Tag

Jim Crow Laws Archives - Page 3 of 3 - Institute of the Black World 21st Century

Visitors at the National Memorial for Peace and Justice in Montgomery, Alabama, April 26.

Lynching Didn’t Disappear, It Just Evolved

By Commentaries/Opinions

By A.T. McWilliams — While visiting the newly opened National Memorial for Peace and Justice in Montgomery, Alabama — a hallowed and harrowing enshrinement bearing the names of over 4,000 black people lynched in the Jim Crow South — I was reminded of stories my grandparents told me as a child. Stories of my great-grandfather, once chased by Ku Klux Klan members on horseback before swimming to safety, preferring possible death by drowning…

Read More
Eluard Luchell McDaniels, Spanish Civil. War Volunteer, Batea, Spain, May 1938. Image Courtesy of the Tamiment Library, New York University

African American Anti-Fascists in the Spanish Civil War

By Editors' Choice

Anti-fascist volunteer Canute Frankson explained his motivation in a letter home in 1937: “We will build us a new society—a society of peace and plenty. There will be no color line, no jim crow trains, no lynching. That is why, my dear, I’m here in Spain.” By Peter Carroll, BlackPast.org — Approximately 90 African Americans fought in Spain during the civil war that engulfed that nation between 1936 and 1939.…

Read More
Diane Nash, right, represented the Southern Christian Leadership Conference at the White House in 1963.

The Selfless Servant Leadership of the African-American Women of the Civil-Rights Movement

By Editors' Choice

These women didn’t stand on ceremony; they accepted the risks of activism and fought for worlds where others might have freedoms that they themselves would never enjoy. By Janet Dewart Bell — During the civil-rights movement, African Americans led the fight to free this country from the vestiges of slavery and Jim Crow. Though they all too often were—and remain—invisible to the public, African-American women played significant roles at all…

Read More
William A. Darity Jr.

For Reparations: A Conversation With William A. Darity Jr.

By Commentaries/Opinions, Reparations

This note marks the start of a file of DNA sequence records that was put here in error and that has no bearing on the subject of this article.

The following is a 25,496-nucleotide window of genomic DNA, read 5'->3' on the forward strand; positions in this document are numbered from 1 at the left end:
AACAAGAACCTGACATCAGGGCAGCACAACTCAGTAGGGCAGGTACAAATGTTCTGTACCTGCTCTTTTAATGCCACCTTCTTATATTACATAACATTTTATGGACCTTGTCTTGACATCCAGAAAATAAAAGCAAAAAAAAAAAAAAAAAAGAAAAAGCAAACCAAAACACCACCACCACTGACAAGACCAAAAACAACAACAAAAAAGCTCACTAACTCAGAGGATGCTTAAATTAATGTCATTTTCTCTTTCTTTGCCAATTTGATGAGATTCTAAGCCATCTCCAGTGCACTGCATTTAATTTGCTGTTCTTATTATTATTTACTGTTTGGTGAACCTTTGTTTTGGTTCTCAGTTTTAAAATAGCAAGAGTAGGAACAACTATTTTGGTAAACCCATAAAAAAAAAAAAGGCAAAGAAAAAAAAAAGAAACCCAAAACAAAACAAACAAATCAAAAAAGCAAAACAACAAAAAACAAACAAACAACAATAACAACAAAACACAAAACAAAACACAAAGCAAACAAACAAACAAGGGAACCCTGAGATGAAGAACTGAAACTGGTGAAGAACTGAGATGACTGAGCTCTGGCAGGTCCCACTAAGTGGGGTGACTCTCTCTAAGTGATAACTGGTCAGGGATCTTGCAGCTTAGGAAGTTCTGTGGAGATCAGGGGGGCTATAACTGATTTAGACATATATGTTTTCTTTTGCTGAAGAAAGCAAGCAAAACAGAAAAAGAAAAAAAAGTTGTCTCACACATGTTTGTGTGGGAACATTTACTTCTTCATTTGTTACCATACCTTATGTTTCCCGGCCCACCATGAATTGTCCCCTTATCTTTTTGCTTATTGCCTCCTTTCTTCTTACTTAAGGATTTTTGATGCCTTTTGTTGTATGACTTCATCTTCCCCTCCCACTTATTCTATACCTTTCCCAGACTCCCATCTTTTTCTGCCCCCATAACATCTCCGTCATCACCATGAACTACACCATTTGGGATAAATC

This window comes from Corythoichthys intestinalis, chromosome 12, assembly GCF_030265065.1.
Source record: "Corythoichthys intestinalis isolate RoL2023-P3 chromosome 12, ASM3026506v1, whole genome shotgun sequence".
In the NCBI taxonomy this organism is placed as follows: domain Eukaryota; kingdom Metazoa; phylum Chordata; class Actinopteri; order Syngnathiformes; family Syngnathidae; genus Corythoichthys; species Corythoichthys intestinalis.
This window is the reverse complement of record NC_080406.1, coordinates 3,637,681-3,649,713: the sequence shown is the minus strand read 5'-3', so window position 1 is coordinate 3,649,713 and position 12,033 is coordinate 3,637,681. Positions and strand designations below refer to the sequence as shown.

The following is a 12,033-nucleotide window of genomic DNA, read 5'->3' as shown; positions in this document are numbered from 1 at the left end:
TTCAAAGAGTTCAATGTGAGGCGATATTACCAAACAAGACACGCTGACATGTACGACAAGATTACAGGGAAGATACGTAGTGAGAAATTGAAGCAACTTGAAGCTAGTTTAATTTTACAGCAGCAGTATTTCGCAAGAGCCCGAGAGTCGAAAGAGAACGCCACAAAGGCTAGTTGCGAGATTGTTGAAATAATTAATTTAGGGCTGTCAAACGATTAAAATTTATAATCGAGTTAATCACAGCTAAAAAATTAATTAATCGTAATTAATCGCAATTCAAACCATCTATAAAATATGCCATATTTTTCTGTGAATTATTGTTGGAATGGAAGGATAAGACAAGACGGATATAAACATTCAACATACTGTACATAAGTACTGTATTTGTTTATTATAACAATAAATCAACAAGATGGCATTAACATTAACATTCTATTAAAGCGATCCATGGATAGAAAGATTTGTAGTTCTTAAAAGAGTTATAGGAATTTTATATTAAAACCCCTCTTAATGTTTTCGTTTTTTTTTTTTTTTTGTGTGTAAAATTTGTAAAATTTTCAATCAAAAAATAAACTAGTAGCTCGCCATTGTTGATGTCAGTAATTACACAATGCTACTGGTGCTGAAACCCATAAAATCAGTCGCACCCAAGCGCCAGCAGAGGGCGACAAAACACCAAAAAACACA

William A. Darity Jr. is the Samuel DuBois Cook Professor of Public Policy, African and African American Studies, and Economics and the director of the Samuel DuBois Cook Center on Social Equity at Duke University. The focus of his work is on inequality based on race, class, and ethnicity. He has been published in The Atlantic, The New York Times, and most recently Jacobin Magazine. He is currently co-writing with…

Read More
Prisons Slammed for Banning Book on Racist Legacy of Mass Incarceration

Prisons Slammed for Banning Book on Racist Legacy of Mass Incarceration

By News & Current Affairs

“The New Jim Crow” has been banned from some of the state’s prisons. By Julia Conley, Common Dreams — Civil rights advocates denounced New Jersey’s prison system on Monday after learning that the book The New Jim Crow, about race and mass incarceration in the U.S., has been banned from some of the state’s prisons. “The DOC—and every player in the criminal justice system, from police officers and prosecutors to judges…

Read More
1 of every 13 African Americans has lost their voting rights due to felony disenfranchisement laws, vs. 1 in every 56 non-black voters

The Brutal Truth: The Felon Voting Ban is a Black Ban

By Editors' Choice

By Earl Ofari Hutchinson — During the 2004 presidential campaign then Democratic presidential candidate John Kerry mildly protested the towering hurdles to ex-felon voting in dozens of states. Kerry raised the issue for a good reason. He was trying to unseat Republican incumbent President George Bush. He remembered what happened with the last Democratic candidate, Al Gore, in the 2000 presidential contest. Gore disputedly and arguably lost Florida to Bush…

Read More
Marijuana Arrest Capital, NYC Police Focus On Black People

Marijuana Arrest Capital, NYC Police Focus On Black People

By News & Current Affairs

By Phillip Smith, www.alternet.org Last month, the Drug Policy Alliance released a report noting that marijuana arrests under New York City Mayor Bill de Blasio continue to be marked by shocking racial disparities, much as they were under his predecessors, Rudy Giuliani and Michael Bloomberg. Stung by the criticism, de Blasio is fighting back, but his response so far has consisted of attacking DPA as “legalizers” and comparing apples to…

Read More